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Livecasting and forecasting the Internet

May 19, 2008

by Mark Ollig

It seems every day a new way of communicating appears on the Internet which inevitably turns into the latest trend.

One of the newer Internet trends is a real-time social interaction called “livecasting.”

Another definition of lifecasting is “broadcasting each and every moment of your life on the internet.”

The first “livecaster” was said to be Steve Mann.

In 1994, Mann wore a bulky head-camera and started a continuous “real-time” video transmission of his daily activities – broadcasting them over his web site for all the world to see.

By continuous I mean he was transmitting twenty-four hours a day.

Here is Mann’s web site where you can see him wearing his famous camera head-gear, http://wearcam.org/steve.html.

On March 19, 2007, Justin Kan began a real-time “video blogging” of his day using a web camera and a microphone.

A little over four months later, on July 21, 2007, Justin Kan’s “Justin TV” web site went online.

Included in his web site were over 60 individual broadcaster channels, starting with the most popular on the top page. A directory of each channel in the Justin TV network shows which channels are livecasting and which are not.

Past livecasts are archived and available to view.

Today, there are thousands of live broadcasters on the Internet, ranging from students to retired folks spread out over a variety of hosting web sites like Justin TV.

Many are doing their livecasting broadcasts on the web site Justin Kan started. To view a livecast, visit http://www.justin.tv.

There are specialized livecasts also. These include gaming, news, sports, radio and television stations and some technology-related livecasts. Pets including cats, dogs and fish even have their own livecasts. I would like to point out viewer discretion needs to be observed on some of the broadcasts.

My readers can rest easy – this humble “bits_blogger” has no immediate plans for starting a 24-hour live broadcast of his endeavors.

In looking to the future trends of the Internet, let’s hear from one of its founders, Dr. Vinton G. Cerf.

Dr. Cerf, who is one of the original Internet pioneers, is known as the “Father of the Internet.”

From 1976 to 1982, Dr. Cerf played a key role in the Defense Department’s development of what became the Internet. He said it has been a “roller coaster ride” in terms of where the technology has gone since those early days.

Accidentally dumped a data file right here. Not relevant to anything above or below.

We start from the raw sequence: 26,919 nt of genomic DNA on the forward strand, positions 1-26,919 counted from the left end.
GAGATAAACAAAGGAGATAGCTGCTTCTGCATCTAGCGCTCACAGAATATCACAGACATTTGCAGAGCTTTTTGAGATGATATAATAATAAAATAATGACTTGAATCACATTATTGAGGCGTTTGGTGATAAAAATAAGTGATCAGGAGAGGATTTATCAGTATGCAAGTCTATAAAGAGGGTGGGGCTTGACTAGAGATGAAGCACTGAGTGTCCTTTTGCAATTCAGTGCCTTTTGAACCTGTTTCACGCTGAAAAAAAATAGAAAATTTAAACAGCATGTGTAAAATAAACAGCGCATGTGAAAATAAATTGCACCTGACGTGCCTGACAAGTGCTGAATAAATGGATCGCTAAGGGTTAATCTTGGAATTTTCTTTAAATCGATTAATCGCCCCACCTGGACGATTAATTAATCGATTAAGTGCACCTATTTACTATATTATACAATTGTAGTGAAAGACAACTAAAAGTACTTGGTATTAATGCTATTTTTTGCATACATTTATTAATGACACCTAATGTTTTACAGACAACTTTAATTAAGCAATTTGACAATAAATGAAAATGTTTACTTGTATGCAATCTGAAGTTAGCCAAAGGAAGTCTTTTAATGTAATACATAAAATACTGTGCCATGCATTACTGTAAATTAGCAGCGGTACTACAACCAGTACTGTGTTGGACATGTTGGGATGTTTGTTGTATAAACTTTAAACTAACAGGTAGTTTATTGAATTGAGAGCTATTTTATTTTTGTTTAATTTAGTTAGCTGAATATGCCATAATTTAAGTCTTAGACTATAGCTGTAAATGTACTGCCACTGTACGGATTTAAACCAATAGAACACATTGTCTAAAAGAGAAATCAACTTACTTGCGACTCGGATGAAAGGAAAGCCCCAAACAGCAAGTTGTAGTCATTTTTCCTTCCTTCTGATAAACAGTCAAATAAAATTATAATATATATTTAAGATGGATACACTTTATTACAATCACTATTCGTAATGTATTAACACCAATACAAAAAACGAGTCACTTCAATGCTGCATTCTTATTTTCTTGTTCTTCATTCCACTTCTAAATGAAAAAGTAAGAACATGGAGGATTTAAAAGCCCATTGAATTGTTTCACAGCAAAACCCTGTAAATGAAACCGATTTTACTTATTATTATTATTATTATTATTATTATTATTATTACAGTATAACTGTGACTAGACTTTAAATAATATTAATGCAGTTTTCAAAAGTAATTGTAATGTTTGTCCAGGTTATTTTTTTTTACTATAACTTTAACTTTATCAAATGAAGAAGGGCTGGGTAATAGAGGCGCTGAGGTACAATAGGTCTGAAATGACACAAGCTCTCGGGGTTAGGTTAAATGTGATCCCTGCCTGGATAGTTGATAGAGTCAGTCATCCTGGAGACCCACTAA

Dr. Cerf, along with Robert Kahn, developed “TCP/IP” which is the fundamental transmission control and internet protocols which frame the basic architecture of the Internet.

TCP/IP supplies the “handshake” set-up between various computers and provides the means for them to “talk” and exchange information with each other over a network.

The work Dr. Cerf and Robert Kahn accomplished allows the Internet to exist as we know it today.

Dr. Cerf spoke before The US Senate Committee Hearing on Network Neutrality and said he was “ . . . fortunate to be involved in the earliest days of the ‘network of networks.”

Dr. Cerf recently attended a Technology Alliance annual luncheon and talked about the early days of the Internet and his thoughts about its future.

He also answered the question of whether or not the term “surfing the Internet” originated from his last name. “It did not,” was his response.

Dr. Cerf said he recently purchased two terabytes of hard drive storage for $600.

Here is some perspective in terms of how far the computer industry has come in the past 30 years.

Dr. Cerf calculated how much just one terabyte of disk memory would have cost back in 1979.

The number was a mind blowing $100 million.

And what will the Internet look like in 10 years?

In 10 years Dr. Cerf said there will be many more “mobile devices” connecting to the Internet – nearly 10 billion, by his estimates.

When he was asked what the Internet might look like in 2050, Dr. Cerf laughed and said, “Thinking about it makes me wish I were eight years old.”

Dr. Cerf did entertain some far into the future speculation and said, “Over a period of a hundred or a thousand years, the probability of maintaining continuity of the software to interpret the old stuff is probably close to zero. Where would you find a projector for an 8mm film these days? If the new software can’t understand, we’ve lost the information. I call this ‘bit rot’ [and] it’s a serious problem.”

Your humble and sometimes over-reacting columnist suggests we start adding 8mm projectors, VCR’s, typewriters, an assortment of computer models and any old electronic devices into all museums immediately.

Dr. Vinton Cerf now serves as a vice president and chief Internet “Evangelist” for Google.

You can watch and chat with the livecasters on Justin TV at http://www.justin.tv.

The remarks Dr. Cerf gave before the US Senate Committee hearing is available at http://commerce.senate.gov/pdf/cerf-020706.pdf.

Wikipedia has an excellent biography about Justin Kan and Justin TV. You can read at http://en.wikipedia.org/wiki/Justin.tv.